MG began offering the MGB GT V8 in 1973 powered by the aluminium block 3,528 cc Rover V8 engine, first fitted to the Rover P5B. This engine had been used in the unibody GM 1961–1963 A-body platform Buick Special/Skylark and Oldsmobile F-85 and 1961–1962 Pontiac Tempest and was the lightest mass-production V8 in the world.

The Buick version had a dry, undressed weight of 318 lb (144 kg) and the 1963 Skylark with optional four-barrel Rochester carburettor and 10:1 compression ratio produced 200 hp (150 kW) at 5,000 rpm. By the time Rover had made webbing modifications to strengthen the block, the engine was considerably heavier (over 170 kg). Some changes were made by MG-Rover and the engine found a long-lived niche in the British motor industry.

These cars were similar to those already being produced in significant volume by tuner Ken Costello. MG even contracted Costello to build them a prototype MGB GT V8. However, the powerful 180 bhp (134 kW) engine used by Costello for his conversions was replaced for production by MG with a more modestly tuned version producing only 137 bhp (102 kW) at 5,000 rpm. Nonetheless, 193 lb⋅ft (262 N⋅m) of torque helped it hit 60 mph (97 km/h) in 7.7 seconds and go on to a 125 mph (201 km/h) top speed. Fuel consumption was just under 20 mpg.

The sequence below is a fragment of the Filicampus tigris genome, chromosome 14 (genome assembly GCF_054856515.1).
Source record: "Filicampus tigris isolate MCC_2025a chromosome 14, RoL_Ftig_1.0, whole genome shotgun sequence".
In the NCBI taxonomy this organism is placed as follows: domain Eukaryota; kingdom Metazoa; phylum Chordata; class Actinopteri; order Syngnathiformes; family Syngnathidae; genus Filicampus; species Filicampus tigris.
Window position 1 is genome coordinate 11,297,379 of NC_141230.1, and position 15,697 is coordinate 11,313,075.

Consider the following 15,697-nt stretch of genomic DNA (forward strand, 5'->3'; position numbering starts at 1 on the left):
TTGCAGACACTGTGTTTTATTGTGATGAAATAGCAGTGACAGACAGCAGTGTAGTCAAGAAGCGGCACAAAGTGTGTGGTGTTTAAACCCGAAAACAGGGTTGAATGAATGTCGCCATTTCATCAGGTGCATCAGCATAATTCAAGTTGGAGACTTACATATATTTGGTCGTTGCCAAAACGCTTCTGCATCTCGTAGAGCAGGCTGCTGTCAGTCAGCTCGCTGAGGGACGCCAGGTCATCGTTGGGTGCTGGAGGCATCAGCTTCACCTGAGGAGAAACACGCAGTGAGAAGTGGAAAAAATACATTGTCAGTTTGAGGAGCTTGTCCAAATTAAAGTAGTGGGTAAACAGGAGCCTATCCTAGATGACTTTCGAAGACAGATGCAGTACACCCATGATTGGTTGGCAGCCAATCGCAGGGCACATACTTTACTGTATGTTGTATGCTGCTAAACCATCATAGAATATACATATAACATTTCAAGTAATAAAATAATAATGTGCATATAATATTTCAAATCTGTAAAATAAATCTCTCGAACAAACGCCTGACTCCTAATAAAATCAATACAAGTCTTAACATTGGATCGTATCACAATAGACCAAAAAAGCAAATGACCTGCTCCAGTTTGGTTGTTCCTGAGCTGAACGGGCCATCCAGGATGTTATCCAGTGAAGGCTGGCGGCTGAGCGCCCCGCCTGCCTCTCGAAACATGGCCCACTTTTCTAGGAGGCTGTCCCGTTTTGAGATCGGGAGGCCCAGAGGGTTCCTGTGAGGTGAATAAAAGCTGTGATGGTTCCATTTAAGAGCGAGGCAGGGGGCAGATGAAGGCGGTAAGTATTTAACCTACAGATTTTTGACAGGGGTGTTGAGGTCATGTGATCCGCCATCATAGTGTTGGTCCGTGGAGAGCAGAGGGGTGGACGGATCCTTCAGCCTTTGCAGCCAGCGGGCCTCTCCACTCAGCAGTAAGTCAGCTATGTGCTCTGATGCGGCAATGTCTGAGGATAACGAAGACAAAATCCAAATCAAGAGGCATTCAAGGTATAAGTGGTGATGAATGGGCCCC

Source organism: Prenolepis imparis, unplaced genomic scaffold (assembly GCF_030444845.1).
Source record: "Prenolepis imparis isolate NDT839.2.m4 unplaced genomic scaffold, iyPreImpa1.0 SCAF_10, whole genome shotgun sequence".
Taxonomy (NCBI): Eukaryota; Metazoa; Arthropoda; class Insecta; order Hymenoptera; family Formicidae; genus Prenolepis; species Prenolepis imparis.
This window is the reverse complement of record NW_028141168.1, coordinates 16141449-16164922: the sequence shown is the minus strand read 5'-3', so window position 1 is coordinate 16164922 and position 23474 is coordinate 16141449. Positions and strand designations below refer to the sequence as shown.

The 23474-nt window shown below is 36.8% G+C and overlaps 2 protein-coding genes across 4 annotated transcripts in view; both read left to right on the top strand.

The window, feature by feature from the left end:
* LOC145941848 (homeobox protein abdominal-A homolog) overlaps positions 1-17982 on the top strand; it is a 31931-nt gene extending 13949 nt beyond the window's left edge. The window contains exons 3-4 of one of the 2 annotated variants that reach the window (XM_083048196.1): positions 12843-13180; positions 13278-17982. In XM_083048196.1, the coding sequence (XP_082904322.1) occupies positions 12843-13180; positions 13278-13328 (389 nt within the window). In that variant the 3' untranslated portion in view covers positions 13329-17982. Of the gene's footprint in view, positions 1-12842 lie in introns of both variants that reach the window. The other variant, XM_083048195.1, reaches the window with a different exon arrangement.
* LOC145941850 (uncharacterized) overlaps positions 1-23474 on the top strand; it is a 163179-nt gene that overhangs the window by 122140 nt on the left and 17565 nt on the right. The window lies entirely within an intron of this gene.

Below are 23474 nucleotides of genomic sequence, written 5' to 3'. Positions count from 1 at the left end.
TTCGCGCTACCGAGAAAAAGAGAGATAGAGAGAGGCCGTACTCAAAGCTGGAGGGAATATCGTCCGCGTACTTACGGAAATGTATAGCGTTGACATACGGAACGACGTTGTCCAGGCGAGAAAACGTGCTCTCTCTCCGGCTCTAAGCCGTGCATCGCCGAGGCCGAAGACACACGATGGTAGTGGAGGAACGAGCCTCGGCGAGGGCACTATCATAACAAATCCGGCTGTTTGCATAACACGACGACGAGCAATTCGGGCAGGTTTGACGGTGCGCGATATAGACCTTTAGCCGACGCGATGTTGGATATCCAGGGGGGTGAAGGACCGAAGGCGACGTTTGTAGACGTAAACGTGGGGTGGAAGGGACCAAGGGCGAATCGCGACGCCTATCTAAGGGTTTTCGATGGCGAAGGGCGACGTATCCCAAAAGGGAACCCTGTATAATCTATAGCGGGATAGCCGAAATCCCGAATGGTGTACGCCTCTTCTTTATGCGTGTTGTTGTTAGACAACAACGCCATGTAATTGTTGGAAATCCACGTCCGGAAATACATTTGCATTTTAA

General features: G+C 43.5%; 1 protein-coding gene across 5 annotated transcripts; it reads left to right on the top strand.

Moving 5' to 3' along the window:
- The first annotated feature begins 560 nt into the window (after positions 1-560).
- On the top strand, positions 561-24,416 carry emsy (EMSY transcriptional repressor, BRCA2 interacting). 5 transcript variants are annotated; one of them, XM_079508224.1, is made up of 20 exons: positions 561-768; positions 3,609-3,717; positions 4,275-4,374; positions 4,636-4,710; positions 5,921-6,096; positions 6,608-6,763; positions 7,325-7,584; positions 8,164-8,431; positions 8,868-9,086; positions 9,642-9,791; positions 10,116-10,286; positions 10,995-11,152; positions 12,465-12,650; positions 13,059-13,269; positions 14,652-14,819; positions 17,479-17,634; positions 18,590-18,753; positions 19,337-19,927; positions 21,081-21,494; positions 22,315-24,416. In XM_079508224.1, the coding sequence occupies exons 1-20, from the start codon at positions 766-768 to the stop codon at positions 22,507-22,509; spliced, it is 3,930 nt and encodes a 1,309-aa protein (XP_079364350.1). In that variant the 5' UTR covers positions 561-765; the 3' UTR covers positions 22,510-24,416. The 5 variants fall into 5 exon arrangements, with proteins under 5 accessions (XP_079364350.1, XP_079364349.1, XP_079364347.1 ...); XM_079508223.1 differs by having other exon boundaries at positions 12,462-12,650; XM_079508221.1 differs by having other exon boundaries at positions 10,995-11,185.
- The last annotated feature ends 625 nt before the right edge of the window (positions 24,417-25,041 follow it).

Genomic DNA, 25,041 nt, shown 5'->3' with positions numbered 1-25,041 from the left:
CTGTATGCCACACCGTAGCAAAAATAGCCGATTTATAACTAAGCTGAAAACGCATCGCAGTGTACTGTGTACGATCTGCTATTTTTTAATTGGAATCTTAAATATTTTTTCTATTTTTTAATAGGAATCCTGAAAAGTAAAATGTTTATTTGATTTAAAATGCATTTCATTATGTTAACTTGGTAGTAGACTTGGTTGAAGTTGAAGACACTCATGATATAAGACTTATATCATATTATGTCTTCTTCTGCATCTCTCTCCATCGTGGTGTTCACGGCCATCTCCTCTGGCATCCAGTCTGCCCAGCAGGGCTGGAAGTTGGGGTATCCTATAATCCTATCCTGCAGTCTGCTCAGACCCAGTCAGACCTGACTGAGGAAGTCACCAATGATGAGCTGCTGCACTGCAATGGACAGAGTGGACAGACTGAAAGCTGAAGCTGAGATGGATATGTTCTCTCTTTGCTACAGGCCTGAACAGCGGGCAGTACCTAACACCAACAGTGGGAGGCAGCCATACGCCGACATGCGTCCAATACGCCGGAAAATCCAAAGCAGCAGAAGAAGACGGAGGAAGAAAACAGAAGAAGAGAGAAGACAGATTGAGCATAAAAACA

By virtue of its aluminium cylinder block and heads, the Rover V8 engine weighed approximately 40 pounds less than MG's iron four-cylinder. Unlike the MGC, the V8 that provided the MGB GT V8's increased power and torque did not require significant chassis changes nor sacrifice handling.

Both chrome and rubber-bumpered GT versions of the V8-powered MGB were produced by the factory with production ending in 1976.

MG never attempted to export the MGB GT V8 to the United States. It chose not to develop a left-hand-drive version of the MGB GT V8 although the Rover V8 engine was offered in US-bound Rover models. The P6 3500 was withdrawn after 1971 from the US and the Rover 3500 SD1 only introduced in 1980 (its engine equipped with power-sapping emissions equipment) so that during the lifetime of the MGB GT V8 the engine was not being built in a federal version. Abingdon built seven LHD models, sent them to America to achieve certification, and brought them back to the UK to be sold to mainland European countries.

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